Ben Admits It’s Bleak Out There
Last week we discussed the unsurprising surprise of falling consumer confidence. Today a different report added some perspective. The Discover U.S. Spending Monitor (an index sponsored by the Discover credit card folks) revealed that a remarkable 42.4% of consumers will have no money left after they pay their bills this month. Or so they say, at least. We tend to believe them.
The interesting part is how responses varied by income level. For households making less than $40,000 a year, the share who spend every penny they make over hit a four-year high of 60.2%. This figure increased sharply even in the last month. Conversely, those with household income over $75,000 report being able to add to their savings at the second-highest level in four years. This seems to support our bifurcated-economy thesis. Prosperity and poverty are co-existing in new ways for the U.S.
Ben Bernanke, whom we are pretty sure is in Discover’s upper bracket, nevertheless didn’t sound very confident when he delivered a speech in Atlanta on Tuesday. “The economy is still producing at levels well below its potential,” he said to a room full of people well aware of that fact. His next clause was a little less expected, however: “Consequently, accommodative monetary policies are still needed.” In other words, the Fed will keep pumping money into the economy as long as they can get away with it.
Bernanke’s words put a halt to a rally attempt in the stock market. The S&P 500 and Dow are now back where they were in late January, having lost months of gains in only weeks. Ominously, declines in the last few days came on above-average and growing volume. Meanwhile the Treasury rally gained strength with the ten-year yield again again sporting a two-handle (below 3%). Gold moved mostly sideways, reflecting widespread confusion about inflation.
Friday’s BLS jobs report was not at all confusing: unemployment is very high and not getting any better. Among those without jobs, the mean duration of their unemployment soared to a record 39.7 weeks. If this is the case when the economy is “recovering,” we’re almost afraid to wonder what the next recession will look like.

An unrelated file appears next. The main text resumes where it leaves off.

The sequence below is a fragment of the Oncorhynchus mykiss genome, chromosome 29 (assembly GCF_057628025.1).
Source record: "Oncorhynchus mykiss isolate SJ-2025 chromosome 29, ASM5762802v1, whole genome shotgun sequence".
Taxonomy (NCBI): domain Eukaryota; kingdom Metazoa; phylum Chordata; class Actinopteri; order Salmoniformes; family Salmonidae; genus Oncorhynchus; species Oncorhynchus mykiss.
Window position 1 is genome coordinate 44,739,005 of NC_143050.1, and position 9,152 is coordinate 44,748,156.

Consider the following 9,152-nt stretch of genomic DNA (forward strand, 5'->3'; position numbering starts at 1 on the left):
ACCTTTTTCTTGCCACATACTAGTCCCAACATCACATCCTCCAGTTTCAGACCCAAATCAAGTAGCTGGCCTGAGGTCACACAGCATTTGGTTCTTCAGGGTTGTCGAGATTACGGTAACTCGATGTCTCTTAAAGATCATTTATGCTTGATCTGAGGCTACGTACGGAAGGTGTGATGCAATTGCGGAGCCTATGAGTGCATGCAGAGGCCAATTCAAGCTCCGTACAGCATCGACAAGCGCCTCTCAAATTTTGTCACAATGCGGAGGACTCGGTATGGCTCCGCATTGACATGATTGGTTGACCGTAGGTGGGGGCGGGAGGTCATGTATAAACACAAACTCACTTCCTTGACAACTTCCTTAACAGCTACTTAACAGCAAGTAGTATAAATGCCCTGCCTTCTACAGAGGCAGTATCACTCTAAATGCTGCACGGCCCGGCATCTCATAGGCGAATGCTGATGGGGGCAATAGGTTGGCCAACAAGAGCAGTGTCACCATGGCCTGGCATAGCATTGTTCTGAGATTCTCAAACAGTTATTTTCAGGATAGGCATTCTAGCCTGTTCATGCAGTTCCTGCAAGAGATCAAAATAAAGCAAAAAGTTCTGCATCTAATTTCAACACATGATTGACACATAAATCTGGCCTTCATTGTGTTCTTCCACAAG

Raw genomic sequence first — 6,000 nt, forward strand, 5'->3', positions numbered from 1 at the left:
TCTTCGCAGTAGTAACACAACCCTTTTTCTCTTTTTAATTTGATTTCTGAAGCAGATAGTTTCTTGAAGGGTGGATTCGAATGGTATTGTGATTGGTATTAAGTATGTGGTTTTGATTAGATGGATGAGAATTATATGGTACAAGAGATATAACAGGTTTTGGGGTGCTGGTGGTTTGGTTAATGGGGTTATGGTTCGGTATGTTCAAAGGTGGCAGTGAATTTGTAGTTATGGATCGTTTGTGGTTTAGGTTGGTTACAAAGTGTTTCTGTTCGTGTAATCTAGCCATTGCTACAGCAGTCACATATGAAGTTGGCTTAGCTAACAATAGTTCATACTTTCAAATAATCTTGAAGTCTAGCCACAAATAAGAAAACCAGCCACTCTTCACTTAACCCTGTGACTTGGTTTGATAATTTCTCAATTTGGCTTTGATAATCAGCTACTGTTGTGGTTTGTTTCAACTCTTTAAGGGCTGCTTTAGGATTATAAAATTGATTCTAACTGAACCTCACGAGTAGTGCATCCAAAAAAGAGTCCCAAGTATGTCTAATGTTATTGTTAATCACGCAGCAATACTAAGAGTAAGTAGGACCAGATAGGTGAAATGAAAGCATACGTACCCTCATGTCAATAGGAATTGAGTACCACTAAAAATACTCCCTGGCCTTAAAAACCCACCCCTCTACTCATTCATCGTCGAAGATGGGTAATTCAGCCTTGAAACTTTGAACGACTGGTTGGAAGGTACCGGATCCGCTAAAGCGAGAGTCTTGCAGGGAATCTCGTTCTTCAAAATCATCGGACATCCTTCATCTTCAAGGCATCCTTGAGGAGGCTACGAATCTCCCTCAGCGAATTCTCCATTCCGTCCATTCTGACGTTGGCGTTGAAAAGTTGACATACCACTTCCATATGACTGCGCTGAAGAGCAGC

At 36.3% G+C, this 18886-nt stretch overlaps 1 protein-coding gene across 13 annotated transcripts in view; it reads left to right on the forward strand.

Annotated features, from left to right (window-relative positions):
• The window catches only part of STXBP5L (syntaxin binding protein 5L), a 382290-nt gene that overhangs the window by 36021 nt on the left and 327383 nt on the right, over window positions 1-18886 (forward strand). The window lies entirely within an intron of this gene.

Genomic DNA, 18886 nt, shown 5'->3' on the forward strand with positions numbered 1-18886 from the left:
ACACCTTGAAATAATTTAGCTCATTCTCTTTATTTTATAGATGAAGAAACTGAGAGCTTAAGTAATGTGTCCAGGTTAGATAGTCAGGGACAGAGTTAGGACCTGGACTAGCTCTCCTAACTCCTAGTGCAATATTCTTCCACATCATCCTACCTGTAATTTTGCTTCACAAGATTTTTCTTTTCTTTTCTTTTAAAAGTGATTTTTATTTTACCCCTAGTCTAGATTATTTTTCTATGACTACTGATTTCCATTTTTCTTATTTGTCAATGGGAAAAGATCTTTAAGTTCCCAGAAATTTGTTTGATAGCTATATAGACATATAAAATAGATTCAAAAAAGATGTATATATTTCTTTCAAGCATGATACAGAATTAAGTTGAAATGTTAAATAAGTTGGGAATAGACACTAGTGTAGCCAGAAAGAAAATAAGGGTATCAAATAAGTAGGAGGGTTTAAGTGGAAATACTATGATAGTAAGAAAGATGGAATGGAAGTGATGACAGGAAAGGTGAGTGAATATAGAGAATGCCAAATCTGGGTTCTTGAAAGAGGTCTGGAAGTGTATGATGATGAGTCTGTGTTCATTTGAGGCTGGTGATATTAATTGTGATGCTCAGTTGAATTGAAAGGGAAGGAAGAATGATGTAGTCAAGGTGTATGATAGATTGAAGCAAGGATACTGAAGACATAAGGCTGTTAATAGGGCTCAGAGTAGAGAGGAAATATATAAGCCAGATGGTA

Every sector in our chart lost momentum since our last report, pushing the average RSM score from 14 all the way down to -6. Health Care recaptured first place from Telecom, which slipped to third. Only four sectors show positive momentum now: the defensive trio plus Telecom. Most of the sectors that turned downward went straight to double-digit negative trends. The only exception was Consumer Discretionary, but at -9 it didn’t miss by much. Technology and Industrials swapped positions near the lower end of the list. The Financials, already in last place for momentum, worsened by other measures as well. In the last week this sector undercut its 200-day moving average, gave back all of its December-February gains, and fell to the same level it was a year ago.
Last week all eleven Style categories were positive. Now all are negative, and today’s action suggests they will stay pointed down at least a few more days. The rankings are very compressed with only 11 RSM points separating top from bottom. Even so, the relative category positions are largely unchanged. Mid Caps still own three of the top four spots and Mid Cap Growth is still on top. The bottom three mixed themselves up a bit, but the group still consists of Mega Cap, Micro Cap, and Small Cap Value. From a chart perspective, all eleven categories look much the same. All are below their 50-day moving averages, all are above their 200-day moving averages, and all made short-term peaks at the end of April. Recent action is starting to turn many of the year-to-date performance figures negative.
Closing at an 11-week low might not seem auspicious, but it was still enough to let Europe take first prize in our Global rankings. In fact, Europe jumped from #7 to #1 in just one week. This was accomplished not by making remarkable gains, but by holding steady while other markets sank. Europe’s flotation vest was the Euro currency. The U.K., because it does not use the Euro, lost ground and relinquished the top spot. At third place, the EAFE benchmark is moving neither up nor down. Emerging Markets climbed to fourth place simply by falling less than most other markets. The U.S. slid from #2 to #8 on both weakening stocks and a weakening greenback. Japan is still on the bottom, but gains in the Yen are providing a little bit of hope.
The charts above depict both the relative strength and absolute strength of various market sectors, styles, and geographic locations on an intermediate-term basis. Each grouping is sorted (top to bottom) by relative strength. The magnitude of the displayed RSM value is a measure of absolute strength, which is our proprietary method of measuring and reporting the intermediate-term strength as an annualized value.
“Until we see a sustained period of stronger job creation, we cannot consider the recovery to be truly established.”
Ben Bernanke (6/7/11)
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